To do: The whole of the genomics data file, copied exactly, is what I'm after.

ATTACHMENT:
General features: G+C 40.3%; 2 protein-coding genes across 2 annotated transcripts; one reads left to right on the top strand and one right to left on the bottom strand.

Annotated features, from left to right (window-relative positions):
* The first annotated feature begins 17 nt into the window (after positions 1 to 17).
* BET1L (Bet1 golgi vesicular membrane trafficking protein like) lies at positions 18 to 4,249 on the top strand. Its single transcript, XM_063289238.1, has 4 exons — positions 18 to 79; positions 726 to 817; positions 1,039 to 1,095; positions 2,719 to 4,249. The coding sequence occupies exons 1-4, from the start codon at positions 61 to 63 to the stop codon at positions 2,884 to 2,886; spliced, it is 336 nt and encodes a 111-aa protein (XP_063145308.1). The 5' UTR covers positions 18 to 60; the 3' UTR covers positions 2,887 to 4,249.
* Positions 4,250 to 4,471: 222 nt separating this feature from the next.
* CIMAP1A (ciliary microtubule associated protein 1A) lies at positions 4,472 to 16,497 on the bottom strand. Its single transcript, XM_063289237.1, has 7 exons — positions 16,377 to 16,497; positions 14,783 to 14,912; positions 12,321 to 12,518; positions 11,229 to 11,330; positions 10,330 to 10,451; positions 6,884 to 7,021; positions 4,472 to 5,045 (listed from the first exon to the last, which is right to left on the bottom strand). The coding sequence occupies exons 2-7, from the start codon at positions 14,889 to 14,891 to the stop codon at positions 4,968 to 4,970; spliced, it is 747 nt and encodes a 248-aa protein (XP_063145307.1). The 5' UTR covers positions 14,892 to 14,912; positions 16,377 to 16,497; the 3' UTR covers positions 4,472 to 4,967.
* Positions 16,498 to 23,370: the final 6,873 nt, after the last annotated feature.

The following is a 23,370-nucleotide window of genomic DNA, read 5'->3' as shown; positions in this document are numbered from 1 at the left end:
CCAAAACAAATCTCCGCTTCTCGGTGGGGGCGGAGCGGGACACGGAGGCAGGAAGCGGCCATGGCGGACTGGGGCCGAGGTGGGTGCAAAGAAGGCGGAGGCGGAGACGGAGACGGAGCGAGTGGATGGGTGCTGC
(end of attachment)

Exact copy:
General features: G+C 40.3%; 2 protein-coding genes across 2 annotated transcripts; one reads left to right on the top strand and one right to left on the bottom strand.

Annotated features, from left to right (window-relative positions):
* The first annotated feature begins 17 nt into the window (after positions 1 to 17).
* BET1L (Bet1 golgi vesicular membrane trafficking protein like) lies at positions 18 to 4,249 on the top strand. Its single transcript, XM_063289238.1, has 4 exons — positions 18 to 79; positions 726 to 817; positions 1,039 to 1,095; positions 2,719 to 4,249. The coding sequence occupies exons 1-4, from the start codon at positions 61 to 63 to the stop codon at positions 2,884 to 2,886; spliced, it is 336 nt and encodes a 111-aa protein (XP_063145308.1). The 5' UTR covers positions 18 to 60; the 3' UTR covers positions 2,887 to 4,249.
* Positions 4,250 to 4,471: 222 nt separating this feature from the next.
* CIMAP1A (ciliary microtubule associated protein 1A) lies at positions 4,472 to 16,497 on the bottom strand. Its single transcript, XM_063289237.1, has 7 exons — positions 16,377 to 16,497; positions 14,783 to 14,912; positions 12,321 to 12,518; positions 11,229 to 11,330; positions 10,330 to 10,451; positions 6,884 to 7,021; positions 4,472 to 5,045 (listed from the first exon to the last, which is right to left on the bottom strand). The coding sequence occupies exons 2-7, from the start codon at positions 14,889 to 14,891 to the stop codon at positions 4,968 to 4,970; spliced, it is 747 nt and encodes a 248-aa protein (XP_063145307.1). The 5' UTR covers positions 14,892 to 14,912; positions 16,377 to 16,497; the 3' UTR covers positions 4,472 to 4,967.
* Positions 16,498 to 23,370: the final 6,873 nt, after the last annotated feature.

The following is a 23,370-nucleotide window of genomic DNA, read 5'->3' as shown; positions in this document are numbered from 1 at the left end:
CCAAAACAAATCTCCGCTTCTCGGTGGGGGCGGAGCGGGACACGGAGGCAGGAAGCGGCCATGGCGGACTGGGGCCGAGGTGGGTGCAAAGAAGGCGGAGGCGGAGACGGAGACGGAGCGAGTGGATGGGTGCTGC